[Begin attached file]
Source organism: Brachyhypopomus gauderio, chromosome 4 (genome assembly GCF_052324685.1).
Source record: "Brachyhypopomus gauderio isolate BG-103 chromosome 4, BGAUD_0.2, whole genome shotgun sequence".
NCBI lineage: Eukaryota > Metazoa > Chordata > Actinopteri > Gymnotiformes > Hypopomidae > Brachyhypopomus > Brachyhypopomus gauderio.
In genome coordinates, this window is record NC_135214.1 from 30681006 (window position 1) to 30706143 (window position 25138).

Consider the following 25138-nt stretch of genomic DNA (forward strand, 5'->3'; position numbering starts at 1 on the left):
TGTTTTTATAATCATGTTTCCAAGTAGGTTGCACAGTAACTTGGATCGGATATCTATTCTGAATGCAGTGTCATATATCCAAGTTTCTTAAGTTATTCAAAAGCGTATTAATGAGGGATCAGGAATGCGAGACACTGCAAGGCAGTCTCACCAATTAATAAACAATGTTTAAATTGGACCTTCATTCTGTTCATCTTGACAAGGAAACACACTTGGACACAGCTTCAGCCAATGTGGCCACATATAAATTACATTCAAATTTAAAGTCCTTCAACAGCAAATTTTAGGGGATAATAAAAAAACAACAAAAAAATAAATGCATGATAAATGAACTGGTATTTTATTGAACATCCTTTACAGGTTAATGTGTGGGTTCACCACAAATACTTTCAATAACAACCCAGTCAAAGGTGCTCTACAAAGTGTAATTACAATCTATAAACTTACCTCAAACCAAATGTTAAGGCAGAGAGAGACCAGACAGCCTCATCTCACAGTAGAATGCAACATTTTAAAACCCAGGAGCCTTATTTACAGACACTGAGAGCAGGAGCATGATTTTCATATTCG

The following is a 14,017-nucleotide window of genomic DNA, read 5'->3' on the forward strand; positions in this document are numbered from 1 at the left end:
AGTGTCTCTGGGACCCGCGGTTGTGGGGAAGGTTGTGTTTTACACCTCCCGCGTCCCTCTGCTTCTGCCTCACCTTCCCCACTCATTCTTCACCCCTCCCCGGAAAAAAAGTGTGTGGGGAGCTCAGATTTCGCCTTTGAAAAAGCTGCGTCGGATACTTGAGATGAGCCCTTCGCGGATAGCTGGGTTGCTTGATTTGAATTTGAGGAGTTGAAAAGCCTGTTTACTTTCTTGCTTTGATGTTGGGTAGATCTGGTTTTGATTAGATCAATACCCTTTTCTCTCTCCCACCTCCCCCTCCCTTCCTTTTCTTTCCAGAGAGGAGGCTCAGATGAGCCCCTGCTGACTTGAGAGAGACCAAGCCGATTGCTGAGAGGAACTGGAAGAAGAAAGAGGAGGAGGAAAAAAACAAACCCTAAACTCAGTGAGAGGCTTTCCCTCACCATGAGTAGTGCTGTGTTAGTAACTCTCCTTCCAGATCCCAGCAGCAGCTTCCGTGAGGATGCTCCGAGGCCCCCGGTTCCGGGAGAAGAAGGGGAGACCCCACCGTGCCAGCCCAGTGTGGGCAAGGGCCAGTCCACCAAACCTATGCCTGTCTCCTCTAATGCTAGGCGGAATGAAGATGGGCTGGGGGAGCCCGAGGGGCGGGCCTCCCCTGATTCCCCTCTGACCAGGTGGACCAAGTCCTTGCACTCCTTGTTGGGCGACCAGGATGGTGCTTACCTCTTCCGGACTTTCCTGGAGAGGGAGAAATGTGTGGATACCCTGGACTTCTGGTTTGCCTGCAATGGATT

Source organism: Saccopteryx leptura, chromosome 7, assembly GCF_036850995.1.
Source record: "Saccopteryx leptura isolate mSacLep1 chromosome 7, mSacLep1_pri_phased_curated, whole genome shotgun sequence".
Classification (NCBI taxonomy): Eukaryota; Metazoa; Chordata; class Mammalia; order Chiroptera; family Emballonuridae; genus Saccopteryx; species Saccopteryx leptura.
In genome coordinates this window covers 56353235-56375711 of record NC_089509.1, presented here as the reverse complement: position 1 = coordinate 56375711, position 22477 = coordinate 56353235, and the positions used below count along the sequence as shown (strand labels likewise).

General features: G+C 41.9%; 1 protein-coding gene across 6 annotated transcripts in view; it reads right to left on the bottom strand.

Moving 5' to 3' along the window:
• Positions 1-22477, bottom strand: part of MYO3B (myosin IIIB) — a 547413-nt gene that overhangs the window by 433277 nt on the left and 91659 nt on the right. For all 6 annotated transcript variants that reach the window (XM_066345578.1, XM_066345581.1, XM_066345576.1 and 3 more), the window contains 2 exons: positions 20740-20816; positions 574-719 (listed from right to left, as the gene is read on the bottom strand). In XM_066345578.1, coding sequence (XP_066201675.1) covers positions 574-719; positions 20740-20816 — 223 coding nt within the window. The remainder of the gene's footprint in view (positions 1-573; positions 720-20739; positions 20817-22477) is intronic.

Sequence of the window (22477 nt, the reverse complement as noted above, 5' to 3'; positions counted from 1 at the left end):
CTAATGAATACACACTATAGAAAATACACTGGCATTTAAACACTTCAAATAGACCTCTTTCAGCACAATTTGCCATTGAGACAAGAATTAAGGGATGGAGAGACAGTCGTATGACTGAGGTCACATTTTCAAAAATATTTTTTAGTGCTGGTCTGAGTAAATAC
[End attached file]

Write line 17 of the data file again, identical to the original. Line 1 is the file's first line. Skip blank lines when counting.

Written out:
CTAATGAATACACACTATAGAAAATACACTGGCATTTAAACACTTCAAATAGACCTCTTTCAGCACAATTTGCCATTGAGACAAGAATTAAGGGATGGAGAGACAGTCGTATGACTGAGGTCACATTTTCAAAAATATTTTTTAGTGCTGGTCTGAGTAAATAC